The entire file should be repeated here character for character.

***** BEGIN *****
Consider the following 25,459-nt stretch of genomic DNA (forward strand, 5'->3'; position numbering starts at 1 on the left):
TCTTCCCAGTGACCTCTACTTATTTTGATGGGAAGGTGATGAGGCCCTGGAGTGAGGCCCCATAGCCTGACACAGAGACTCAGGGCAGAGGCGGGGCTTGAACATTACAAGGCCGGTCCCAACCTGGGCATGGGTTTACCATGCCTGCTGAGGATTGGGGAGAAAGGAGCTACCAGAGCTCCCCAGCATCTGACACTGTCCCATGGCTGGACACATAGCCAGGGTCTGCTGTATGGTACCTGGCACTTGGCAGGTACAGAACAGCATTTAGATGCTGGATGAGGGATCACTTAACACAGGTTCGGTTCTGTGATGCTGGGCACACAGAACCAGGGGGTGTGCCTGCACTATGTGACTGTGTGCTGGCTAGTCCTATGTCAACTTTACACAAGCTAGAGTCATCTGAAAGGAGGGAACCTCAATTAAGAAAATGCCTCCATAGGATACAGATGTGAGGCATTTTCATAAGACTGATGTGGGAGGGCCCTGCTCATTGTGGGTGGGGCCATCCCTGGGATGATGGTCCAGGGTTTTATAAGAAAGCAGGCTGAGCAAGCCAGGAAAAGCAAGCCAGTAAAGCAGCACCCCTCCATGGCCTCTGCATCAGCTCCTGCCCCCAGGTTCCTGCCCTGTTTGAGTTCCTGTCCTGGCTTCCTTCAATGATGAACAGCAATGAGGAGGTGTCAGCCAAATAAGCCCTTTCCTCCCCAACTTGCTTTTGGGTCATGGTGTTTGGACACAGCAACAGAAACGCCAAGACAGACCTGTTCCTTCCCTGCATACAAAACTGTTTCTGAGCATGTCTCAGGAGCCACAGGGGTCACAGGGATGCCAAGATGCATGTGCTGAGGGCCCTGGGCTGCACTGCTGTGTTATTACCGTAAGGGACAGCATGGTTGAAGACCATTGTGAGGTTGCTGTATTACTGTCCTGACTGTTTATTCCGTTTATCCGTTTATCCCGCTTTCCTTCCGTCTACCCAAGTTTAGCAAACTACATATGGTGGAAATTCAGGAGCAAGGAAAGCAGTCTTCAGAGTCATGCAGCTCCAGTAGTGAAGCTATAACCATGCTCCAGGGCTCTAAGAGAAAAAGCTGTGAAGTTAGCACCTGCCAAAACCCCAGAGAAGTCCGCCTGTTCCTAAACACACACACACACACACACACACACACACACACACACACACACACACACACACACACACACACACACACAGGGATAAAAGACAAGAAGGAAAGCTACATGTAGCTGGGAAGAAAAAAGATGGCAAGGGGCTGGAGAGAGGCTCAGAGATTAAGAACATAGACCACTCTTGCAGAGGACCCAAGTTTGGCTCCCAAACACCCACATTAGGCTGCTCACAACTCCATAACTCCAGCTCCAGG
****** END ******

Consider the following 25,459-nt stretch of genomic DNA (forward strand, 5'->3'; position numbering starts at 1 on the left):
TCTTCCCAGTGACCTCTACTTATTTTGATGGGAAGGTGATGAGGCCCTGGAGTGAGGCCCCATAGCCTGACACAGAGACTCAGGGCAGAGGCGGGGCTTGAACATTACAAGGCCGGTCCCAACCTGGGCATGGGTTTACCATGCCTGCTGAGGATTGGGGAGAAAGGAGCTACCAGAGCTCCCCAGCATCTGACACTGTCCCATGGCTGGACACATAGCCAGGGTCTGCTGTATGGTACCTGGCACTTGGCAGGTACAGAACAGCATTTAGATGCTGGATGAGGGATCACTTAACACAGGTTCGGTTCTGTGATGCTGGGCACACAGAACCAGGGGGTGTGCCTGCACTATGTGACTGTGTGCTGGCTAGTCCTATGTCAACTTTACACAAGCTAGAGTCATCTGAAAGGAGGGAACCTCAATTAAGAAAATGCCTCCATAGGATACAGATGTGAGGCATTTTCATAAGACTGATGTGGGAGGGCCCTGCTCATTGTGGGTGGGGCCATCCCTGGGATGATGGTCCAGGGTTTTATAAGAAAGCAGGCTGAGCAAGCCAGGAAAAGCAAGCCAGTAAAGCAGCACCCCTCCATGGCCTCTGCATCAGCTCCTGCCCCCAGGTTCCTGCCCTGTTTGAGTTCCTGTCCTGGCTTCCTTCAATGATGAACAGCAATGAGGAGGTGTCAGCCAAATAAGCCCTTTCCTCCCCAACTTGCTTTTGGGTCATGGTGTTTGGACACAGCAACAGAAACGCCAAGACAGACCTGTTCCTTCCCTGCATACAAAACTGTTTCTGAGCATGTCTCAGGAGCCACAGGGGTCACAGGGATGCCAAGATGCATGTGCTGAGGGCCCTGGGCTGCACTGCTGTGTTATTACCGTAAGGGACAGCATGGTTGAAGACCATTGTGAGGTTGCTGTATTACTGTCCTGACTGTTTATTCCGTTTATCCGTTTATCCCGCTTTCCTTCCGTCTACCCAAGTTTAGCAAACTACATATGGTGGAAATTCAGGAGCAAGGAAAGCAGTCTTCAGAGTCATGCAGCTCCAGTAGTGAAGCTATAACCATGCTCCAGGGCTCTAAGAGAAAAAGCTGTGAAGTTAGCACCTGCCAAAACCCCAGAGAAGTCCGCCTGTTCCTAAACACACACACACACACACACACACACACACACACACACACACACACACACACACACACACACACACACACAGGGATAAAAGACAAGAAGGAAAGCTACATGTAGCTGGGAAGAAAAAAGATGGCAAGGGGCTGGAGAGAGGCTCAGAGATTAAGAACATAGACCACTCTTGCAGAGGACCCAAGTTTGGCTCCCAAACACCCACATTAGGCTGCTCACAACTCCATAACTCCAGCTCCAGG